As iuliux points out, your problem is that you are treating your BTree as though it were a mutable structure. Remember functions in haskell take arguments and return a value. That is all. So when you "map over" a list, or traverse a tree your function needs to return a new tree.

The code you have is traversing the recursive tree and only returning the *last leaf*. Imagine for now that the leaf at the end of the path will *always* be `ND`

. This is what you want:

```
add :: a -> Path -> Btree a -> Btree a
add da xs ND = Data da
add _ [] _ = error "You should make sure this doesn't happen or handle it"
add da (x:xs) (Branch st st2) =
case x of
L -> Branch (add da xs st) st2
R -> Branch st (add da xs st2)
```

Notice how in your original code you discard the `Branch`

you pattern match against, when what you need to do is return it "behind you" as it were.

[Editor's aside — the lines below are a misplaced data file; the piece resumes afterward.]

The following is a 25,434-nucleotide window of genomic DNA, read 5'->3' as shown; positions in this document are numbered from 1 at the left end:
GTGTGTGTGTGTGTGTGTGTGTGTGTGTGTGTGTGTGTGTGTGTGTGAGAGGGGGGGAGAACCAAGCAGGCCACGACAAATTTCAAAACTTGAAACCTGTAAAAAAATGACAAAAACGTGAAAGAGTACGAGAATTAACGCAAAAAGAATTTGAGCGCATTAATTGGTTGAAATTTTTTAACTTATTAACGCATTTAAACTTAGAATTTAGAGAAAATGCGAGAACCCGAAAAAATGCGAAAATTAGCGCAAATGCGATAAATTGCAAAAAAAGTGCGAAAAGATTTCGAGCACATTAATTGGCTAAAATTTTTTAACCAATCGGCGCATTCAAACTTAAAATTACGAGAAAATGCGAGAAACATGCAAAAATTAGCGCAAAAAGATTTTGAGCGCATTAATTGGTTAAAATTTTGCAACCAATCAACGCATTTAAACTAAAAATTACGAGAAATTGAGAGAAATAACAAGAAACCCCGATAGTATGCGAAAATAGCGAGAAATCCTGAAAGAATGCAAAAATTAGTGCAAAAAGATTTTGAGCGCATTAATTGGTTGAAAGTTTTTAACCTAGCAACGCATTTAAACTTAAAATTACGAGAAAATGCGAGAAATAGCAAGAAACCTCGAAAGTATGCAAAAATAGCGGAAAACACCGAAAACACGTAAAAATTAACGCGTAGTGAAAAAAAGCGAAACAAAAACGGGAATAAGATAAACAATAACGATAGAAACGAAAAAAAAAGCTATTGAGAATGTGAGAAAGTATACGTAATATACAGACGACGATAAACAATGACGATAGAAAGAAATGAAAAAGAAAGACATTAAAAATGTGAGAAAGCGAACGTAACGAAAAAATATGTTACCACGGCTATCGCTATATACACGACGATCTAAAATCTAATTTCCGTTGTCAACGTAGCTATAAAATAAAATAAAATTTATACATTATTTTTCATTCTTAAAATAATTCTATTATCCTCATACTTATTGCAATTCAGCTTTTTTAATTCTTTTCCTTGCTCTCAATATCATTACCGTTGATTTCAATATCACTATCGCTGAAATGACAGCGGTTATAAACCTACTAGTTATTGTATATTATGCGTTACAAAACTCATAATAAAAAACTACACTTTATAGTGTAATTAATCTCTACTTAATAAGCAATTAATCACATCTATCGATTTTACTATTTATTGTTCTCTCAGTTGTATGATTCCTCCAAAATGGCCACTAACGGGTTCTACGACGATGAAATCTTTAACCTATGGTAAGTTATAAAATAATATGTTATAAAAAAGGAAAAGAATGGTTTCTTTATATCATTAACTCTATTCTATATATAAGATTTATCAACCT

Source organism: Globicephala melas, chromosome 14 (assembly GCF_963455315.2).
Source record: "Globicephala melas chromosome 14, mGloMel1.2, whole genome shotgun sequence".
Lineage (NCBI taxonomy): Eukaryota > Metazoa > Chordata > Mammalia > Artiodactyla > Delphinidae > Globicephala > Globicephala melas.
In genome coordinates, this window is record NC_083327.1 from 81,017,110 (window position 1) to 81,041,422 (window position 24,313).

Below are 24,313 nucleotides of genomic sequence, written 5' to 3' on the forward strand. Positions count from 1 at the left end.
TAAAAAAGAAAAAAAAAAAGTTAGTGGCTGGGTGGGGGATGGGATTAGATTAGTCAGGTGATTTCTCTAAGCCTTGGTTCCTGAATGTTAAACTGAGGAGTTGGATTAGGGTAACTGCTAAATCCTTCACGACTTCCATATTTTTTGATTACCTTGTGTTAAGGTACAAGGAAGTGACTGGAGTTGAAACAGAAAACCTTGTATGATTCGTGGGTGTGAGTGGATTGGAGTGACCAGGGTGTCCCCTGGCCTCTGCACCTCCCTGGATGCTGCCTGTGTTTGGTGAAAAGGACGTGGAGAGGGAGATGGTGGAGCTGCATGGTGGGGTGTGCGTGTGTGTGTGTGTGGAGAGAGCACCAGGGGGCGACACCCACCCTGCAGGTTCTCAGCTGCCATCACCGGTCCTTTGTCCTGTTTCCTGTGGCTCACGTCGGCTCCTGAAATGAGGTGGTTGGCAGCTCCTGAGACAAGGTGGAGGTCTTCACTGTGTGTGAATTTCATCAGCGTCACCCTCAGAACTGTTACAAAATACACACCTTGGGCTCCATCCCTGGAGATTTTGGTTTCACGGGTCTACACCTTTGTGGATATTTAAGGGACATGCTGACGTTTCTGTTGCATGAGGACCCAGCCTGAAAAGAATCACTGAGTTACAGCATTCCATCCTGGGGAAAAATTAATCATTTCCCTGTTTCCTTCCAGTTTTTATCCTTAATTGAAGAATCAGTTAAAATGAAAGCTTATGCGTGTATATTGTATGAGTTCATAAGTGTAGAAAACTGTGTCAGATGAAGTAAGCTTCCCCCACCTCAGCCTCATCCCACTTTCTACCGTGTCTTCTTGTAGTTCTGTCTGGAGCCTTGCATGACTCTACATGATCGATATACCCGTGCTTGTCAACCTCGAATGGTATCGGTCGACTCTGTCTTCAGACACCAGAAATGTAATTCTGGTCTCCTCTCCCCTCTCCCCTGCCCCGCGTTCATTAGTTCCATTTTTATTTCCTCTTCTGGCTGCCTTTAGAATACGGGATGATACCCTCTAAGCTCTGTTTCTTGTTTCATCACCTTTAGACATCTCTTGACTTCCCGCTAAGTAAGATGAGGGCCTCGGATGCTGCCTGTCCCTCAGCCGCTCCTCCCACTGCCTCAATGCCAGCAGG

Now, on to the issue of handling situations where the leaf you arrive it is not a `ND`

constructor:

This type of problem is common in functional programming. How can you return your recursive data structure "as you go" when the final result depends on a leaf far down the tree?

One solution for the trickiest of cases is the Zipper, which is a data structure that lets you go up down and sideways as you please. For your case that would be overkill.

I would suggest you change your function to the following:

```
add :: a -> Path -> Btree a -> Maybe (Btree a)
```

which means at each level you must return a `Maybe (Btree a)`

. Then use the `Functor`

instance of `Maybe`

in your recursive calls. Notice:

```
fmap (+1) (Just 2) == Just 3
fmap (+1) (Nothing) == Nothing
```

You should try to puzzle out the implementation for yourself!

`BTree`

defined? – FUZxxl Mar 27 '11 at 16:57